The D.C. Board of Zoning Adjustment denied an application last week that would have allowed the reopening of a restaurant in an alley near Franklin Square after residents complained that the prospective operator formerly operated a nude dance club a few blocks away on 14th Street NW.

Noting the transformation of the neighborhood that accompanied the construction of several new office buildings there, Edward W. Stimpson, chairman of the Franklin Square Association, told the zoning board that it "wasn't easy" to overcome the neighborhood's reputation as a center of crime and prostitution.

"We don't need another ['Benny's] Home of the Porno Stars,' " said Stimpson, alluding to the establishment that was owned by Roger W. Simkins until it closed in November 1984.

Simkins said in an interview after the zoning board's decision that he had wanted "to open an American restaurant, with fine American food" in the building at 1355 Green Court NW. Noting he did not believe any new nude go-go bars would be opening in Washington, Simkins said that it "certainly wasn't my intention" to operate such a club there and that he had made that clear at the public hearing.

The building in which Simkins had sought to operate a restaurant was previously occupied by Nathan D. Champion's, an eatery that was popular among professionals working in the lower 14th Street-Franklin Square neighborhood.

Champion's, which opened there in 1982 with a three-year special zoning exception allowing it to operate in the alley, closed earlier this year because of financial difficulties, according to owner Geoffrey Serrell. Lunch traffic had been extremely busy, but business was slack at night, he said. The block is bounded by Massachusetts Avenue, 13th, 14th and L streets.

When Serrell filed earlier this year for an extension of the zoning exception, his application noted that Simkins was under contract to operate the facility if the necessary permits were obtained.

Neighborhood groups quickly organized to oppose approval of the application. Testifying against approval of Serrell and Simkin's application at a zoning board hearing on Nov. 20 were members of the Franklin Square Association, Advisory Neighborhood Commission Chairman Clifford Waddy, residents of the D.C. Baptist Home and employes of area businesses.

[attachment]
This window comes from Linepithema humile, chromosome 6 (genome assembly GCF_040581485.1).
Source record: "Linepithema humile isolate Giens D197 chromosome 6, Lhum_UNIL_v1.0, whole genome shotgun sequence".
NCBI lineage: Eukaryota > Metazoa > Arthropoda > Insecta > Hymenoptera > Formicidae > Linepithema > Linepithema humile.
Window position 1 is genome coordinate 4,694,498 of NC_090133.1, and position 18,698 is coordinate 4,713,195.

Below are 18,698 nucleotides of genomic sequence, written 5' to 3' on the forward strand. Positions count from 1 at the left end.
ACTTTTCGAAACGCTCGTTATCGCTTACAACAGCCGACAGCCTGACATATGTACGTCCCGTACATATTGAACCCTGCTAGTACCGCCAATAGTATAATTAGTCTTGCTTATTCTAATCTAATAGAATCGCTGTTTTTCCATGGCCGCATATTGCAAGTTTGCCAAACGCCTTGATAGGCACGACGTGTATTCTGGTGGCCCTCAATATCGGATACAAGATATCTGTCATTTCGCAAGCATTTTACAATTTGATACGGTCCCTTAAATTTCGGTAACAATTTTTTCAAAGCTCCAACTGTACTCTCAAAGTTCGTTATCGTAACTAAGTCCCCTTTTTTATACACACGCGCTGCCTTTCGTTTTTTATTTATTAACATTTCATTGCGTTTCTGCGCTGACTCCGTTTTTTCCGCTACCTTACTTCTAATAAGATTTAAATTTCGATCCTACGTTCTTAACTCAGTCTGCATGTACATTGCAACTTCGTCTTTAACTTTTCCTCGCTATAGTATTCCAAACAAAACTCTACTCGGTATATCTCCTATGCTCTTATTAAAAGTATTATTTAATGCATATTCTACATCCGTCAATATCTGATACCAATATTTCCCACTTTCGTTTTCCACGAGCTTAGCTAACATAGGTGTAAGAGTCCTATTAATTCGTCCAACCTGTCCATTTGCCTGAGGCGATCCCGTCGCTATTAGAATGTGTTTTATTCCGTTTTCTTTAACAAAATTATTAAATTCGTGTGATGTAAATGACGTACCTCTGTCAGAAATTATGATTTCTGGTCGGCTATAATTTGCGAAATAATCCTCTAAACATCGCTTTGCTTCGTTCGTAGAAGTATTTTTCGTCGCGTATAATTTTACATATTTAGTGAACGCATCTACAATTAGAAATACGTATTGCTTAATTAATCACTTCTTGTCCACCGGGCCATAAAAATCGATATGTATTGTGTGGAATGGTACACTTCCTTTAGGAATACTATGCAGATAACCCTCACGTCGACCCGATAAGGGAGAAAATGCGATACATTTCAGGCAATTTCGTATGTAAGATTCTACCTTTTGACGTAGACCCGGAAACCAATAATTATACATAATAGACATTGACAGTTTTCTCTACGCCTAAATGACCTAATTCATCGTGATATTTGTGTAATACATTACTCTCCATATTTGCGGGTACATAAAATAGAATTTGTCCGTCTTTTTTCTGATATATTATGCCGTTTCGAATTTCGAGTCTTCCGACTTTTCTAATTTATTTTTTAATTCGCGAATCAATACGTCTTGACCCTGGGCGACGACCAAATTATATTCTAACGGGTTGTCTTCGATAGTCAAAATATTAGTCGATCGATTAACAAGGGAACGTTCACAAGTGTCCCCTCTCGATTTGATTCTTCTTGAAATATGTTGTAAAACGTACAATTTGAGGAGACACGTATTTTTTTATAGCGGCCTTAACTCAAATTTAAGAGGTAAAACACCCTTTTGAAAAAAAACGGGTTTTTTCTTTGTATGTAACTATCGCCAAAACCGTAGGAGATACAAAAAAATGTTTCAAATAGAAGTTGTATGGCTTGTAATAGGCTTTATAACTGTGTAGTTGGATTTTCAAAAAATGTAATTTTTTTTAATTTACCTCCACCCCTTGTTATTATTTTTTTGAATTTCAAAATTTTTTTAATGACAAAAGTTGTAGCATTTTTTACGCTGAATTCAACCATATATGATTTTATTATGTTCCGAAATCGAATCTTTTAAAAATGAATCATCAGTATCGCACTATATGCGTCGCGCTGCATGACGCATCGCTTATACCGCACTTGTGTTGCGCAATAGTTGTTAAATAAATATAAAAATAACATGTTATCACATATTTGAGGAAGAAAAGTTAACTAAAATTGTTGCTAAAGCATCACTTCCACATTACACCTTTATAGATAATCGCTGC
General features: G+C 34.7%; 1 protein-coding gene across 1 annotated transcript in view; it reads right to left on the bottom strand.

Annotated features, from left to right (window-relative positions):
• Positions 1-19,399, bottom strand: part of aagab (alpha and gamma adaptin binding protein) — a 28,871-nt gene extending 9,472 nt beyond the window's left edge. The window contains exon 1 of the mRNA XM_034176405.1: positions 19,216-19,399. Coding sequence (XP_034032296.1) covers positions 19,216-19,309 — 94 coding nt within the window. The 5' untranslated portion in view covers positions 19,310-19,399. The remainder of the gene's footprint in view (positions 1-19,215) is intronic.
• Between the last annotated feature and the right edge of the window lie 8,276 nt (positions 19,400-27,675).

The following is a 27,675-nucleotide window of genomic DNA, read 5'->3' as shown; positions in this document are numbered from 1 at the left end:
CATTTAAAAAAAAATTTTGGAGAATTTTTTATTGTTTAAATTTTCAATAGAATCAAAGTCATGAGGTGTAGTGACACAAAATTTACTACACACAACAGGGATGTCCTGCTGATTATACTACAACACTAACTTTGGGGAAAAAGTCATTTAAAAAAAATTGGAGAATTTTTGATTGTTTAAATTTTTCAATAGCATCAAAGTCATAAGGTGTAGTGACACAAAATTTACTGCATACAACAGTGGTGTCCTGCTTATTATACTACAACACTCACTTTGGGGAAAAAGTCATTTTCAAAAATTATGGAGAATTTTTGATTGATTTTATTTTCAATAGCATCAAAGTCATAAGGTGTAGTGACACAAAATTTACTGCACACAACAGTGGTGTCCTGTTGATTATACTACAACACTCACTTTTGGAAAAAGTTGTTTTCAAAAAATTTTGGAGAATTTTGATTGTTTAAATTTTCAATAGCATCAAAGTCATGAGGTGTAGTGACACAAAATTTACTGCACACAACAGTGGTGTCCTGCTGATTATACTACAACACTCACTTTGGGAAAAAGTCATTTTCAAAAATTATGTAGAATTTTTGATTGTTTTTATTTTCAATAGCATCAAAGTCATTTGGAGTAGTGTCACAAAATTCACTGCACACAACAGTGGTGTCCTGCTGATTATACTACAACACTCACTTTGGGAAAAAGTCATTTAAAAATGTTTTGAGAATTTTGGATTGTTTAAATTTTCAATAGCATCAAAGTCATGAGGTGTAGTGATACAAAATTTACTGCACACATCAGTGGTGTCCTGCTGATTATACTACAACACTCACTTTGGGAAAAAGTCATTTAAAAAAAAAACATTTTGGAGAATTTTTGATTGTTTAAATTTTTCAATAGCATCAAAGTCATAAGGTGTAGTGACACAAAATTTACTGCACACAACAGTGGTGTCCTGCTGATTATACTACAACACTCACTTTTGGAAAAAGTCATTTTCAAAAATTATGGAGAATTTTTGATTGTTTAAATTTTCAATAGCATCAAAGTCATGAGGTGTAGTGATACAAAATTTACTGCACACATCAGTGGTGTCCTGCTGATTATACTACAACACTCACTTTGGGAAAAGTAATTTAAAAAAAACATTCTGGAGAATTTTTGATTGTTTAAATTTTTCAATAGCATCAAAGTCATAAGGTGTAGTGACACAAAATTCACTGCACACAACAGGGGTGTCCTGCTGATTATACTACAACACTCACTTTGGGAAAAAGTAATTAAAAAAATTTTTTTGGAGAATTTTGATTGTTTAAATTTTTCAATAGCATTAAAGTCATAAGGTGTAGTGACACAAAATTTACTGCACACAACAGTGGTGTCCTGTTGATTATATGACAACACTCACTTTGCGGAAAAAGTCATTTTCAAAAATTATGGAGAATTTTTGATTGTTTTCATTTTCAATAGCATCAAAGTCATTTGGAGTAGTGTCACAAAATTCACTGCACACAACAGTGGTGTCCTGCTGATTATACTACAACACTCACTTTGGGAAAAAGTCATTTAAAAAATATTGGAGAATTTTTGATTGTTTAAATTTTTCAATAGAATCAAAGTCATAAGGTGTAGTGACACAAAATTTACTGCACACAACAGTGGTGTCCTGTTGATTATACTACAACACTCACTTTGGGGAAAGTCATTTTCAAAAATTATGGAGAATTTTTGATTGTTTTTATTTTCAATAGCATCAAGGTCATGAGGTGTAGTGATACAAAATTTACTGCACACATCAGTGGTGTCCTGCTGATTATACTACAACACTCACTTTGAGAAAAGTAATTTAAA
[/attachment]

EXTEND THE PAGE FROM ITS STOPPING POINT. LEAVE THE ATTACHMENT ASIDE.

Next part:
John Adragna, attorney for the Franklin Square Association, told a reporter that his group believed the building's location near 14th Street and its planned late-night hours would create "a substantial likelihood that it would attract an element counterproductive to development of the neighborhood."

In announcing its 4-to-0 decision against the application on Dec. 4, zoning board members commended neighborhood groups' efforts to clean up the area and mentioned possible problems of noise, traffic and loading.

Zoning board member Charles Norris said he had not been satisfied with Simkins' explanation of what the activity at the restaurant would be after the kitchen closed.

But in turning down the application, board Chairwoman Carrie Thornhill expressed "concern about the future use of that property. I hope something comes, so that it doesn't decay and deteriorate."

But Serrell said after the board's decision that he is now "unsure" if he will be able to find a tenant.

Residents said they would not necessarily oppose the opening of another restaurant at the location.